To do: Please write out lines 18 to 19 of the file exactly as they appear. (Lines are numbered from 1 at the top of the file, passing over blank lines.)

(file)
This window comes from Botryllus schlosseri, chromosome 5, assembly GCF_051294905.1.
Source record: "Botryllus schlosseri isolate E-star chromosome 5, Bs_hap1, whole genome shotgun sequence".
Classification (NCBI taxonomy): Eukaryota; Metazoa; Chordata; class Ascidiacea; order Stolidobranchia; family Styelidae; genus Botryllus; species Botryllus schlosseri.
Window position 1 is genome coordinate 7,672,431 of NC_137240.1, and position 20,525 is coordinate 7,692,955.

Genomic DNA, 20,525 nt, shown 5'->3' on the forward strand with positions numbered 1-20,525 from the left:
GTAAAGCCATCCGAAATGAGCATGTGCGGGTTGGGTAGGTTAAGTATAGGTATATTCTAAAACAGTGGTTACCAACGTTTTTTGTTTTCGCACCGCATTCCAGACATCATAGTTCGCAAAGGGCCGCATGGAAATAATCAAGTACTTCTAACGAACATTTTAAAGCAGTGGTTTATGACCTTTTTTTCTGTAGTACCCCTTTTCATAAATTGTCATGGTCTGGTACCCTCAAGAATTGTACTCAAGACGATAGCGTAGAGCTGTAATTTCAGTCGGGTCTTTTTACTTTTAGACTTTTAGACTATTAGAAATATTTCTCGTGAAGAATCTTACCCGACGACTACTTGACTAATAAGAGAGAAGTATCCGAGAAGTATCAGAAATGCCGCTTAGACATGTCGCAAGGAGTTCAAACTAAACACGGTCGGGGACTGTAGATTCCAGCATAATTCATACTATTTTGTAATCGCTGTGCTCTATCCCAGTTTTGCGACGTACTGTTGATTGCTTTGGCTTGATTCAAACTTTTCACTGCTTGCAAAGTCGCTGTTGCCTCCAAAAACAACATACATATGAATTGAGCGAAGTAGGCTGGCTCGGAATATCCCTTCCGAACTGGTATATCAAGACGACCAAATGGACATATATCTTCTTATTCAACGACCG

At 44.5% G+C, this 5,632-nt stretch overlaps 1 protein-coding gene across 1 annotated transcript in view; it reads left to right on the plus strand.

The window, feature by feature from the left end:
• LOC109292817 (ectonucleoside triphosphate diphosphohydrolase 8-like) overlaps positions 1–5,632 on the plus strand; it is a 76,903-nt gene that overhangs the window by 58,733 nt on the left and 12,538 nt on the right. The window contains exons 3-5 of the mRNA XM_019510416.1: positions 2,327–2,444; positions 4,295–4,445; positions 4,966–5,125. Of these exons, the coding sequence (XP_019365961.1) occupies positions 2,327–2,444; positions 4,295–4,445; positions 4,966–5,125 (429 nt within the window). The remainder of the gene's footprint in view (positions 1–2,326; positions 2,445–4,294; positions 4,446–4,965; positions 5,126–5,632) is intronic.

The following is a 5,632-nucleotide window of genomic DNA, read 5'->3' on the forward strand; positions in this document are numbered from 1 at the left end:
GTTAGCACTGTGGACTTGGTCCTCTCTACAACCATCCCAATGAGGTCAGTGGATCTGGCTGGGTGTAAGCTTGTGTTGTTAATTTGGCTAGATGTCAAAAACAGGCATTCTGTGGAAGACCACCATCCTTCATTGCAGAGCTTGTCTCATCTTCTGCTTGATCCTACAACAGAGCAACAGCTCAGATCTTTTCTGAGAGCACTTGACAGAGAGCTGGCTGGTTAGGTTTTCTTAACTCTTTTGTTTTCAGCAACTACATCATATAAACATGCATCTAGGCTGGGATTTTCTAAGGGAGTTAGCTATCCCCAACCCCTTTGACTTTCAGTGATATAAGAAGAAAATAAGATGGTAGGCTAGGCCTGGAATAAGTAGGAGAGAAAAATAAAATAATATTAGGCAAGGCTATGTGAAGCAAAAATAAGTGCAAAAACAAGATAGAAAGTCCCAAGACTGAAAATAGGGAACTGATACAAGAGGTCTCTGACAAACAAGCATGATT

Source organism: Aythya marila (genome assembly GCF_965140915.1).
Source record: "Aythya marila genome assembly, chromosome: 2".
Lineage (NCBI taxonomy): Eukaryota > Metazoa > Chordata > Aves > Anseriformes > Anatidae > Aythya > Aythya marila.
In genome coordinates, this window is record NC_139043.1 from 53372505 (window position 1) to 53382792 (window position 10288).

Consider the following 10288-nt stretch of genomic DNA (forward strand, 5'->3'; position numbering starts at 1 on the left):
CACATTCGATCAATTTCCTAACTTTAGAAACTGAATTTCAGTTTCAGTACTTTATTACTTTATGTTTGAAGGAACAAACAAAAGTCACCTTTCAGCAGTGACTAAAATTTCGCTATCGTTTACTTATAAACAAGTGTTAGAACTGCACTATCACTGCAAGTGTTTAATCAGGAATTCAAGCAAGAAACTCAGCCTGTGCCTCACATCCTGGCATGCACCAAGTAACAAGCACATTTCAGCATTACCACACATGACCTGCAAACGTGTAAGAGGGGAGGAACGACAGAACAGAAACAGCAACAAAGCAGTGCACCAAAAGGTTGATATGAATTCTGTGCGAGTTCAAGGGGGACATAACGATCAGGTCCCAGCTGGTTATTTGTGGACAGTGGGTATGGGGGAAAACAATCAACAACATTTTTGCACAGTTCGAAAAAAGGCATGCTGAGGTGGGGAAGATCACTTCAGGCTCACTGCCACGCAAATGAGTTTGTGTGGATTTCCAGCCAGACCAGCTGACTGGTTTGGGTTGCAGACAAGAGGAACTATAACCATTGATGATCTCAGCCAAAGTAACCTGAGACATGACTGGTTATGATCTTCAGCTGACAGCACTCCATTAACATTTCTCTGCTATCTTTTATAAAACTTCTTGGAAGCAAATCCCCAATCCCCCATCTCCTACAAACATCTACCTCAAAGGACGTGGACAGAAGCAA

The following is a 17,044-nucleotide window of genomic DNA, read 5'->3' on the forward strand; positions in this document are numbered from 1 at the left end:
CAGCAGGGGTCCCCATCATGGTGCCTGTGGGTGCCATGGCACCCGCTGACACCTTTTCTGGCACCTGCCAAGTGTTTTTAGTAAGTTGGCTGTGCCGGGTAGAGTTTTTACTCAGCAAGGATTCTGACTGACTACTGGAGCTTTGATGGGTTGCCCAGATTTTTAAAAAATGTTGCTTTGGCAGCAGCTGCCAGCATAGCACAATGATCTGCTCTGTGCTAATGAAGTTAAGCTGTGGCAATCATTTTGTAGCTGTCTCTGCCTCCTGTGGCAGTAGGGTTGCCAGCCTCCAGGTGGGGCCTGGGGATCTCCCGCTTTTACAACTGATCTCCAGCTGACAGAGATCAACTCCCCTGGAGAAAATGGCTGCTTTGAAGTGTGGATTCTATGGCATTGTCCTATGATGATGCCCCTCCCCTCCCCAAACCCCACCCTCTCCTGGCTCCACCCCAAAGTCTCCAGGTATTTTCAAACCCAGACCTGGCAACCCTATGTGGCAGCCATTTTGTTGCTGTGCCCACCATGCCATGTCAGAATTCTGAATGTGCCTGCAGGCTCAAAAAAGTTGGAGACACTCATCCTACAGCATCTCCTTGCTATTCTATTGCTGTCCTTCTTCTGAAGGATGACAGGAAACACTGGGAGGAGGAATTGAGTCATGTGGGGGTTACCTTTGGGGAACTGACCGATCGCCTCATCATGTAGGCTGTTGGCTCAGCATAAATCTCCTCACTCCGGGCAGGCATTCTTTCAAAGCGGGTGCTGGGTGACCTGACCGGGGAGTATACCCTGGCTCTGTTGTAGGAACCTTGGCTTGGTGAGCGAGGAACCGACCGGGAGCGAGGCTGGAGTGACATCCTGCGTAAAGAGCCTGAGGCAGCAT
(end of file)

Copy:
The following is a 17,044-nucleotide window of genomic DNA, read 5'->3' on the forward strand; positions in this document are numbered from 1 at the left end:
CAGCAGGGGTCCCCATCATGGTGCCTGTGGGTGCCATGGCACCCGCTGACACCTTTTCTGGCACCTGCCAAGTGTTTTTAGTAAGTTGGCTGTGCCGGGTAGAGTTTTTACTCAGCAAGGATTCTGACTGACTACTGGAGCTTTGATGGGTTGCCCAGATTTTTAAAAAATGTTGCTTTGGCAGCAGCTGCCAGCATAGCACAATGATCTGCTCTGTGCTAATGAAGTTAAGCTGTGGCAATCATTTTGTAGCTGTCTCTGCCTCCTGTGGCAGTAGGGTTGCCAGCCTCCAGGTGGGGCCTGGGGATCTCCCGCTTTTACAACTGATCTCCAGCTGACAGAGATCAACTCCCCTGGAGAAAATGGCTGCTTTGAAGTGTGGATTCTATGGCATTGTCCTATGATGATGCCCCTCCCCTCCCCAAACCCCACCCTCTCCTGGCTCCACCCCAAAGTCTCCAGGTATTTTCAAACCCAGACCTGGCAACCCTATGTGGCAGCCATTTTGTTGCTGTGCCCACCATGCCATGTCAGAATTCTGAATGTGCCTGCAGGCTCAAAAAAGTTGGAGACACTCATCCTACAGCATCTCCTTGCTATTCTATTGCTGTCCTTCTTCTGAAGGATGACAGGAAACACTGGGAGGAGGAATTGAGTCATGTGGGGGTTACCTTTGGGGAACTGACCGATCGCCTCATCATGTAGGCTGTTGGCTCAGCATAAATCTCCTCACTCCGGGCAGGCATTCTTTCAAAGCGGGTGCTGGGTGACCTGACCGGGGAGTATACCCTGGCTCTGTTGTAGGAACCTTGGCTTGGTGAGCGAGGAACCGACCGGGAGCGAGGCTGGAGTGACATCCTGCGTAAAGAGCCTGAGGCAGCAT